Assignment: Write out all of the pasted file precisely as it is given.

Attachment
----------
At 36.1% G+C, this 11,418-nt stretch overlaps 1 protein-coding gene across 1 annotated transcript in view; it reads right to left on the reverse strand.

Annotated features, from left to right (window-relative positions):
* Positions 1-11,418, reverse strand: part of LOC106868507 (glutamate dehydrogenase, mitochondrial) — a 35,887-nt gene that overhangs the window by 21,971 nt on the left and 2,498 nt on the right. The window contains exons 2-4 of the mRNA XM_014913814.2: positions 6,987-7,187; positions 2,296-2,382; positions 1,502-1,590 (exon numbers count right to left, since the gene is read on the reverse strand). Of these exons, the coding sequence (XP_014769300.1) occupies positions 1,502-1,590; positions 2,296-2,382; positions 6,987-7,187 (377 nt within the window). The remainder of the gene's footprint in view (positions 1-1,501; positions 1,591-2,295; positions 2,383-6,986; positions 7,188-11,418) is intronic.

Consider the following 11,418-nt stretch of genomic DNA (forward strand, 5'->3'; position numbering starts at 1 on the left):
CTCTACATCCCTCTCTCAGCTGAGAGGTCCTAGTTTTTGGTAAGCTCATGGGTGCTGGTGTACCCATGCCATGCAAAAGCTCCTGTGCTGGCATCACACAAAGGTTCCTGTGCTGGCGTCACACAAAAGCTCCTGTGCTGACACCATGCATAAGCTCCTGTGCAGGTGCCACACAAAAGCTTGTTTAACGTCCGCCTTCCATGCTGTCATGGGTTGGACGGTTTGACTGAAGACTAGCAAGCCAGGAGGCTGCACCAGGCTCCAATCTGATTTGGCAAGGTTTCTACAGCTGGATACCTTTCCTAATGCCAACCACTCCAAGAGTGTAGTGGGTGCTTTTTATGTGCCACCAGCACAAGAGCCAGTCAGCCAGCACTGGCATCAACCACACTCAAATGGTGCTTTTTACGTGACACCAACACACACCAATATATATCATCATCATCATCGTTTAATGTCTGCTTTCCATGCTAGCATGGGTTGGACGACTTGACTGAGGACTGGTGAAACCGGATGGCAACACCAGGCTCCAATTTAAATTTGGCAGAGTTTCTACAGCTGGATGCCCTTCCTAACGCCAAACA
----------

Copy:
At 36.1% G+C, this 11,418-nt stretch overlaps 1 protein-coding gene across 1 annotated transcript in view; it reads right to left on the reverse strand.

Annotated features, from left to right (window-relative positions):
* Positions 1-11,418, reverse strand: part of LOC106868507 (glutamate dehydrogenase, mitochondrial) — a 35,887-nt gene that overhangs the window by 21,971 nt on the left and 2,498 nt on the right. The window contains exons 2-4 of the mRNA XM_014913814.2: positions 6,987-7,187; positions 2,296-2,382; positions 1,502-1,590 (exon numbers count right to left, since the gene is read on the reverse strand). Of these exons, the coding sequence (XP_014769300.1) occupies positions 1,502-1,590; positions 2,296-2,382; positions 6,987-7,187 (377 nt within the window). The remainder of the gene's footprint in view (positions 1-1,501; positions 1,591-2,295; positions 2,383-6,986; positions 7,188-11,418) is intronic.

Consider the following 11,418-nt stretch of genomic DNA (forward strand, 5'->3'; position numbering starts at 1 on the left):
CTCTACATCCCTCTCTCAGCTGAGAGGTCCTAGTTTTTGGTAAGCTCATGGGTGCTGGTGTACCCATGCCATGCAAAAGCTCCTGTGCTGGCATCACACAAAGGTTCCTGTGCTGGCGTCACACAAAAGCTCCTGTGCTGACACCATGCATAAGCTCCTGTGCAGGTGCCACACAAAAGCTTGTTTAACGTCCGCCTTCCATGCTGTCATGGGTTGGACGGTTTGACTGAAGACTAGCAAGCCAGGAGGCTGCACCAGGCTCCAATCTGATTTGGCAAGGTTTCTACAGCTGGATACCTTTCCTAATGCCAACCACTCCAAGAGTGTAGTGGGTGCTTTTTATGTGCCACCAGCACAAGAGCCAGTCAGCCAGCACTGGCATCAACCACACTCAAATGGTGCTTTTTACGTGACACCAACACACACCAATATATATCATCATCATCATCGTTTAATGTCTGCTTTCCATGCTAGCATGGGTTGGACGACTTGACTGAGGACTGGTGAAACCGGATGGCAACACCAGGCTCCAATTTAAATTTGGCAGAGTTTCTACAGCTGGATGCCCTTCCTAACGCCAAACA